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Tampere teeming in hockey tradition

Wednesday, 10.06.2010 / 1:33 PM / Across the Pond

By Bill Meltzer - NHL.com Correspondent

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Tampere teeming in hockey tradition
The Minnesota Wild's preseason game against Ilves in Tampere was just the latest chapter in the city's deep hockey history.
In each of the last two years, NHL teams have made preseason stops in Tampere, Finland, en route to the Helsinki edition of the Compuware NHL Premiere. Earlier this week, the Minnesota Wild downed SM-Liiga (Finnish Elite League) team Ilves Tampere, 5-1. Last year, the Florida Panthers dropped a 3-2 shootout decision to SM-Liiga club Tappara Tampere in a game that saw former Colorado Avalanche forward Ville Nieminen score the winning goal.

While relatively few North American fans are familiar with the Tappara or Ilves clubs, the two teams have had major historical importance in the development of Finnish hockey and maintained a rivalry that dates back well over a half-century.

Located in southern Finland, the industrial city of Tampere (the third biggest municipality in the country, after Helsinki and Espoo) often has been overshadowed by the capital city, but it has a hockey tradition that rivals almost any other city in Europe.

For much of the formational period of Finnish hockey history, the sport was played by amateurs on outdoor rinks. It only was within the last 40 years that the game became widely professionalized and streamlined in Finland, with the modern SM-Liiga being founded in 1975. Previously, up to 12 top amateur Finnish teams competed for the national championship in what was known as the SM-Sarja. During this period, Ilves and Tappara were the most accomplished teams in the country, along with IFK Helsinki.

To draw NHL parallels to the histories of Ilves and Tappara, the best equivalents might be the Detroit Red Wings and Boston Bruins. Like Detroit, Ilves was a dominant team prior to the 1960s and later hit a long dry spell (although Ilves has had not anything close to the Wings' tremendous success of the last 15 years). Like Boston, Tappara had waves of success in the formative decades and then enjoyed a dominant run in the early years following major changes in the league and then settled in as contenders who couldn't quite get over the hump. 

Founded in 1931, Ilves (Lynx) won 15 national championships (and was runner-up in seven other seasons) prior to the creation of the SM-Liiga. The club won its 16th title in 1984-85; although Ilves has not won another championship in the 25 years since, the club still holds the Finnish record for the most national-league crowns. In addition, the organization's junior development teams also hold championship records in almost every age group. In more recent years, however, Ilves generally has been an also-ran.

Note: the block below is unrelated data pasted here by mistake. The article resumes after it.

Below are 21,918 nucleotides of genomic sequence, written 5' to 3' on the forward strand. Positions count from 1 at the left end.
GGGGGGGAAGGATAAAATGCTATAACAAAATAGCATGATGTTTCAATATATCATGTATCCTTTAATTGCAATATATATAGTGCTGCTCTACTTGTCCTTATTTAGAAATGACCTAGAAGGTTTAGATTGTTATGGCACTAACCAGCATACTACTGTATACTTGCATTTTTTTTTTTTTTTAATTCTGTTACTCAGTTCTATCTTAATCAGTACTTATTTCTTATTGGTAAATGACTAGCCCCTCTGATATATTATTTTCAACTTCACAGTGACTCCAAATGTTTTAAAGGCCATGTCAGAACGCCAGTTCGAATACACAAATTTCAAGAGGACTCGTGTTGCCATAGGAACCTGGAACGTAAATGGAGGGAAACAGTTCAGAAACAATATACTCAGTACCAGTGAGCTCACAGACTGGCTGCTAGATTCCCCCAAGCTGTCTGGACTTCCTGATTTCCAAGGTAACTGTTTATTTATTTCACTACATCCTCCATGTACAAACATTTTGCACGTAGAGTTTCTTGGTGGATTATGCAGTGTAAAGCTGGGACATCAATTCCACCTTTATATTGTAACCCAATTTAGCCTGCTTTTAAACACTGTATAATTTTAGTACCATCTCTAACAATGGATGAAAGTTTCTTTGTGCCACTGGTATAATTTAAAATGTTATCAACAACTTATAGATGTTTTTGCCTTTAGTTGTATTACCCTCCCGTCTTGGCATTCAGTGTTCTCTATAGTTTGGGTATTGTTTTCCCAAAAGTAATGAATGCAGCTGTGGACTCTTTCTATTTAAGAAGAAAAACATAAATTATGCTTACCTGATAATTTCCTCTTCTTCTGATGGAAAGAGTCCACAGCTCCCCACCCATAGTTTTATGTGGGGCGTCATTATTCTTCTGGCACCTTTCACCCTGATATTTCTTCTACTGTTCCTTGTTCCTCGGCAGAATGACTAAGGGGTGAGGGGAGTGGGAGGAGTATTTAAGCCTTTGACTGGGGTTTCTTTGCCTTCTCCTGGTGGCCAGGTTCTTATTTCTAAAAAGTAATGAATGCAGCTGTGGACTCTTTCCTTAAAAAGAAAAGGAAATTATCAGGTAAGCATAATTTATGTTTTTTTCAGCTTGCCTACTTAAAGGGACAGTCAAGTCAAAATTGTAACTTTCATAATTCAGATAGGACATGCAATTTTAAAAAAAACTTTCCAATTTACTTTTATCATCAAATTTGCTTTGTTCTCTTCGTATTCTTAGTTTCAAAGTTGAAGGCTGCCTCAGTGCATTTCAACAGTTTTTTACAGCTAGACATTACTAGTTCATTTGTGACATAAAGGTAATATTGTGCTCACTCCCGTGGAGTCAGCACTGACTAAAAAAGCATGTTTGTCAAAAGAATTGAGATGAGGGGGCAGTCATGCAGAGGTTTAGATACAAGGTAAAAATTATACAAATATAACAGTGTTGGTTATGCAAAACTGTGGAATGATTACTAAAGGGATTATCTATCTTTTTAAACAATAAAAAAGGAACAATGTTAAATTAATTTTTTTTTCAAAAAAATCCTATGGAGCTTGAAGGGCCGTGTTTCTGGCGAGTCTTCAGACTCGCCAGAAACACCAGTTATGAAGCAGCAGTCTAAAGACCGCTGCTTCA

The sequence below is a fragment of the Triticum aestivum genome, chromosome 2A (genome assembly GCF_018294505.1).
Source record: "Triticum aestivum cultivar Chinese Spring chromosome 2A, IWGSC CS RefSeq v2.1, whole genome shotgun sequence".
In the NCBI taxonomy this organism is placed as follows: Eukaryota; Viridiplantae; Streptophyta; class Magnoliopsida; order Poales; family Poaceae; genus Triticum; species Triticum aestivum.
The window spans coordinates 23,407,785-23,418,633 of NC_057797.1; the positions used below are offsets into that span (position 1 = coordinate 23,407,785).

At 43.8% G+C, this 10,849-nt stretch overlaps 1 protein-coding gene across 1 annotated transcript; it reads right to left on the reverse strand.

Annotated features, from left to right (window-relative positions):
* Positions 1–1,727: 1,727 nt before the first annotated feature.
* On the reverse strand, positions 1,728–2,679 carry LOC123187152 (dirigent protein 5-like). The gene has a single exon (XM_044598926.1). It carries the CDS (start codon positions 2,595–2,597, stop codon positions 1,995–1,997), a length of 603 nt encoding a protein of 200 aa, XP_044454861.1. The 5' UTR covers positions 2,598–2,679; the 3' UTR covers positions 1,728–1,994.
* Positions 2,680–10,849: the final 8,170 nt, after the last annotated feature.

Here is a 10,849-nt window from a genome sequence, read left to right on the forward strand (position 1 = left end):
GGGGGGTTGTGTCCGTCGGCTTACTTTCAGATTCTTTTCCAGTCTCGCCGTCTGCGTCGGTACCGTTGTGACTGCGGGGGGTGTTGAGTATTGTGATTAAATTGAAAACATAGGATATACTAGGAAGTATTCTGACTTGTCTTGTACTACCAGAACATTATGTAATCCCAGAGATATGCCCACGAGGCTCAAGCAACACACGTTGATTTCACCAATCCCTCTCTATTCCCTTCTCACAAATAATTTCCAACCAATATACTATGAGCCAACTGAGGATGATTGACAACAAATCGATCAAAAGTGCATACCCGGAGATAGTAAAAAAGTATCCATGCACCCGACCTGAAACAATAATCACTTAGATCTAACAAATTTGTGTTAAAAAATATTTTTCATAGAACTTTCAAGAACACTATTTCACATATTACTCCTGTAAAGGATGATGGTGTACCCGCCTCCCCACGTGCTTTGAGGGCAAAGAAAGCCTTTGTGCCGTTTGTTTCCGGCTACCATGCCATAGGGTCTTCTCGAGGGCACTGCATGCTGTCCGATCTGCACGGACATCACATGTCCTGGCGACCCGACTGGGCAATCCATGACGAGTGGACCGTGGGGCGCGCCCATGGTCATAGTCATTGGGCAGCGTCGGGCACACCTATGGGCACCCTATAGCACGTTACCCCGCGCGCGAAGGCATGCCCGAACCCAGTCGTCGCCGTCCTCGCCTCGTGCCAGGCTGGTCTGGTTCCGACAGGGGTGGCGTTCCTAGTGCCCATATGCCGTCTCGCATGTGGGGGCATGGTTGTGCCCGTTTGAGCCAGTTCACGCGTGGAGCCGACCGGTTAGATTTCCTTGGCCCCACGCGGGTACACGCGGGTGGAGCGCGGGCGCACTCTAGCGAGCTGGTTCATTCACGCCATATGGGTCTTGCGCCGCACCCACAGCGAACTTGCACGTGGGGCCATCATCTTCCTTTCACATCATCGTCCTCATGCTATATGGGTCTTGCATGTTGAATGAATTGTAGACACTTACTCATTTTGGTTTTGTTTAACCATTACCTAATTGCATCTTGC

Meanwhile, Tappara (the Axes) was founded in 1955 out of the remnants of the disbanded TBK club, a three-time champion. Tappara won six championships before the professionalization of Finnish hockey. After the creation of the SM-Liiga, Tappara emerged as one of the best teams in the league, especially from the late 1970s to the late 1980s, when it collected seven championships (1976-77, 1978-79, 1981-82, 1983-84, 1985-86, 1986-87, 1987-88). Over the last 20 years, Tappara often has been a championship contender, but has fallen short of the title accomplishments of TPS Turku, Jokerit Helsinki and Karpat Oulu. Tappara captured its 15th and most recent championship in 2002-03.

Neither Tappara nor Ilves are expected to pose a major threat to win the SM-Liiga championship this season. Tappara is a likely playoff team but may not have the depth to make a deep run, while Ilves figures to be on the bubble of reaching the postseason. With most SM-Liiga clubs having played eight or nine regular-season games to date, Tappara's 4-3-1 record has the club in fifth place in the 14-team league. Ilves has struggled out of the gate to a 2-5-2 mark that has the club in 13th place, ahead only of winless TPS.

From an NHL standpoint, the most intriguing players on the current Tappara and Ilves rosters are a pair of well-regarded prospects who have been drafted by NHL clubs within the last few seasons: Ilves center Niklas Lucenius and Tappara right wing Toni Rajala.

Lucenius, who was drafted by the Atlanta Thrashers in the fourth round (No. 115) of the 2007 Entry Draft, showed signs of blossoming at the pro level last season and has carried it over in the early going of the 2009-10 campaign. Through the first eight games of the current season, Lucenius leads the team with 4 goals and 7 points.

Rajala returned to Finland this season after spending last season in the Western Hockey League with the Brandon Wheat Kings, where he scored 26 goals and 63 points in 60 games. Limited to four games so far, the Edmonton Oilers' 2009 fourth round pick (No. 101) has 1 goal and 3 points.

In addition to its two SM-Liiga teams, Tampere also was home to the annual Tampere Cup, which was one the more high-profile preseason club team tournaments in Europe. After its founding in 1989, participation soon expanded beyond Nordic teams to include major club teams from around Europe. Naturally, Tappara (two tournament victories) and Ilves (no championships, but three second-place finishes) were annual participants. The most recent tournament was held in 2008; Metallurg Magnitogorsk of the KHL won the tournament, with Ilves placing second.


Quote of the Day

It's pretty crazy, but believe me when I say we didn't draft these players with the mindset we had to because they had good hockey-playing dads. It just turned out that way. But we're certainly glad they're a part of our organization.

— Arizona Coyotes director of amateur scouting Tim Bernhardt regarding the coincidence that six of the organization's top prospects are sons of former NHL players